A hospital network is a network or group of hospitals that work together to coordinate and deliver a broad spectrum of services to their community. A hospital system or health care system is 2 or more hospitals owned, sponsored, or contract managed by a central organization.[1]


The Catholic Church established a hospital system in Medieval Europe that vastly improves from the merely reciprocal hospitality of the Greeks and family-based obligations of the Romans. These hospitals were established to cater to "particular social groups marginalized by poverty, sickness, and age," according to historian of hospitals, Guenter Risse.[2]

Benefits and controversiesEdit

To avoid financial losses due to shrinking reimbursements and rising costs as well as improving quality of care and avoid duplication of services, hospitals may consolidate certain services at one hospital. However, patients may need to travel farther if those services are no longer offered at their local hospital.[3]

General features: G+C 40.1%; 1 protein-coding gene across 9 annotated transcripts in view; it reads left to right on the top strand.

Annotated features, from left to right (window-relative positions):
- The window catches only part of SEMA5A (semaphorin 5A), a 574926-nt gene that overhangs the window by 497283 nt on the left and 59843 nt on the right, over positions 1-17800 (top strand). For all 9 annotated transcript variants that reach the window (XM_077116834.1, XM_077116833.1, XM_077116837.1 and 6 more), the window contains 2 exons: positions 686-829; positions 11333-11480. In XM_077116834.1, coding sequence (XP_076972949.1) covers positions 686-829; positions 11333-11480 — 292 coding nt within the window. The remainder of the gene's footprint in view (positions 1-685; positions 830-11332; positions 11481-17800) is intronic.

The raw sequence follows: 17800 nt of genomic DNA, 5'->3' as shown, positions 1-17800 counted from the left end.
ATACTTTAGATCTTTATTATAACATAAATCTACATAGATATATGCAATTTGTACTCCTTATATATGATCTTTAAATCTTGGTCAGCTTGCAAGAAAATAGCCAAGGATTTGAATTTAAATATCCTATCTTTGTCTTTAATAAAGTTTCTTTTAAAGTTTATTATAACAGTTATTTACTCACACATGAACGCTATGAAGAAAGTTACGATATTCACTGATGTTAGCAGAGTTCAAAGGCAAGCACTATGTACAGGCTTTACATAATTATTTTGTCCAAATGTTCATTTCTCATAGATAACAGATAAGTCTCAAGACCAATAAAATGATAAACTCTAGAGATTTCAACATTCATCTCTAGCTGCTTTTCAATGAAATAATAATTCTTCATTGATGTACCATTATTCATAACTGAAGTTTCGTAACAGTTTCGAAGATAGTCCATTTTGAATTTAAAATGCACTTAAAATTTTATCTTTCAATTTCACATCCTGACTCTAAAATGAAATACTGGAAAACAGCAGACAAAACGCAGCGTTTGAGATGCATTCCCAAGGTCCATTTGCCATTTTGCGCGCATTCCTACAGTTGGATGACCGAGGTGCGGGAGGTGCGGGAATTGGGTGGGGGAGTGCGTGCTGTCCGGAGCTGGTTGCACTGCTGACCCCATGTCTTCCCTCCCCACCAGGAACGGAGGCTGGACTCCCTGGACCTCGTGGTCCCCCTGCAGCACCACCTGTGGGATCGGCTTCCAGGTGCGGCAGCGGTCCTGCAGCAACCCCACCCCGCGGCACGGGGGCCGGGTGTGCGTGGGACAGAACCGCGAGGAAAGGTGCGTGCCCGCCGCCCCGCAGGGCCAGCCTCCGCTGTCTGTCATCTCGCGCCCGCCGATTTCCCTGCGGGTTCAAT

1. ^ Fast Facts on US Hospitals. American Hospital Association. Accessed September 2, 2007
  2. ^ Risse, Guenter B (April 1999). Mending Bodies, Saving Souls: A History of Hospitals. Oxford University Press. p. 59. ISBN 0-19-505523-3.
  3. ^ Summit's maternity facility to be folded into Alta Bates Archived 2007-09-27 at the Wayback Machine September 16, 2001 ANG News Online. Accessed September 3, 2007.